A member of my family is a professor and thus paid to be an expert in all things relating to Ancient Greece, that strange little experiment in history which so influenced the later Romans that they copied much of it wholesale and thus set the standard for much of modern day Europe from Britain to Romania. And yet, as I’ve written about before, the idea of what democracy means in practice and spirit is a rough melange of New World concepts of equality hidden under the veneer of Roman institutions of senate and republic, having almost nothing to do with what was in ancient Athens a kind of job lottery involving a couple of thousand men.
Winston Churchill once said that democracy is the “worst form of government except all the others that have been tried from time to time.” I happen to disagree with his conclusion but whatever your own opinion on this social ritual we call democracy here in modern Romania, today is the day when the citizens go to the polls and act out their roles in this tale full of sound and fury.
It’s been a rather miserable and bombastic affair, this year, with verbal bombs hurled from all sides via the media and nary a single debate that I’m aware of between any of the candidates. One of the closest races in the country is here in U City between the USL (red and yellow) candidate and the PDL (orange team) former mayor, who left his post years ago to become the Prime Minister and then resigned in disgrace earlier this year.
A debate was scheduled and organized between these two old white men in suits, both former Communist lackeys, to be televised locally. One man claims that he got there on time but his opponent never showed because he went to a party at a disco instead. The other man claims that he arrived on time but his opponent fled “out the fire exit” upon learning of his arrival. The debate was never held and as far as anyone knows, the two men were never in the same building at the same time, much less the same room.
These elections are set up so that whomever receives the most votes wins the office with no run-off elections even when none of the candidates manages to receive a majority of the vote (50% + 1). That looks to be the case this time here in Cluj, meaning that the mayor will most likely be elected by a minority of the voters (themselves only a fraction of the population as some people do not vote and tens of thousands of students cannot vote here in Cluj because their official residency is elsewhere). And whomever this man is who “wins” has already shown that he is unable or unwilling to sit down with anyone outside of his own party and conduct himself in a civilized manner. And this is how the third most populous city in the country will be governed.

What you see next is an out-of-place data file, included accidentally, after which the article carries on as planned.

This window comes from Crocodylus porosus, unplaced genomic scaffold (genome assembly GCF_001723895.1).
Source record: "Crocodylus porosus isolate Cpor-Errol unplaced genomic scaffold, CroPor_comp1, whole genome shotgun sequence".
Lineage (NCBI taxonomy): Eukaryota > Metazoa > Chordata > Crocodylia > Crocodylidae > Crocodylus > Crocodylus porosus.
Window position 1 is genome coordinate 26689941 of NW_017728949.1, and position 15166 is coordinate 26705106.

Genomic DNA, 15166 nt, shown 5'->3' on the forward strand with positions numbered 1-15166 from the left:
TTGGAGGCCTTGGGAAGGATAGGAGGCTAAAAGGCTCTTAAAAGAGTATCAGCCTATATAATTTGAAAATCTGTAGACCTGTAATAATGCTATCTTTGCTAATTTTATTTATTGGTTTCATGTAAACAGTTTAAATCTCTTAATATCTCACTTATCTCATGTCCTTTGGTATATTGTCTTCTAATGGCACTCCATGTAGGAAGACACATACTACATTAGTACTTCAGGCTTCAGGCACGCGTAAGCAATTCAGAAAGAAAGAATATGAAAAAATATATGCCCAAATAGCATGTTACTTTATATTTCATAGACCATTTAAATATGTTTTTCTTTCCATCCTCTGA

There’s an old truism in journalism that when a dog bites a man, this is not a story worth reporting but when a man bites a dog, this is a newsworthy event. This year’s “man bites dog” story is about an widow from Dolj, aged 72 and bitterly poor, who went to her local police after being given 50 lei cash in exchange for her vote. Although not stated in the article, I certainly would wager that many people reading that would judge her to be a fool for doing that.
The ossified remains of Roman statecraft plus the imported ideas from America that all people are fundamentally equal is an imported plant that does not put down deep roots here in this soil. It is not, I fear, a system that does well in either respect – it does not adequately reflect the needs and desires of the ordinary people nor does it function well on an administrative level. Social order in Romania is largely being held together today because it is still coasting on the coattails of Communism.
Whether it was praised or loathed, Communist here in Romania provided a unified voice, a single idea, a One Right Way to do everything. On matters of conscience and policy and rule-making and law enforcement, there was the One Right Way and no space or ability to contradict it.
And this unified sense of purpose and being gave all Romanians a chance to play the national sport, not in defiance of the Communist party but with its tacit acceptance, the game of You and Yours versus The State, in which every kind of trickery, influence peddling, loophole, paperwork shuffle or any other means to defraud, cheat, bribe or get slightly around, over or through was your birthright. The rules of the One Right Way were hung on the walls and framed with iron and anyone who dissented too far from the path was punished but the common man and woman were expected and allowed to bend and wiggle and have fun getting away with the “little” crimes that “hurt nobody”.
But that glue is beginning to weaken and fray and the bonds that held the population together are fraying at the ends. The clans are rising, whether the clan of the elite hierarchy of the Orthodox church, the clans of the criminal underworld, the clans of the “barons” or the clans of the political parties whose leaders hurl invectives and venomous barbs on a daily basis against their enemies but haven’t learned that the first rule of politics is that you act civilized and smile and sit down to meet with your mortal enemies when the occasion calls for it.
No. Politics and politicians in Romania are simply men and women in suits who are the public faces of the competing clans and warlords who hold all of the power over a feudal population that toils endlessly in the fields while their masters grow rich from doing nothing. And it is a strange and newsworthy event when a serf fails to gratefully take a crumb from her lord’s table.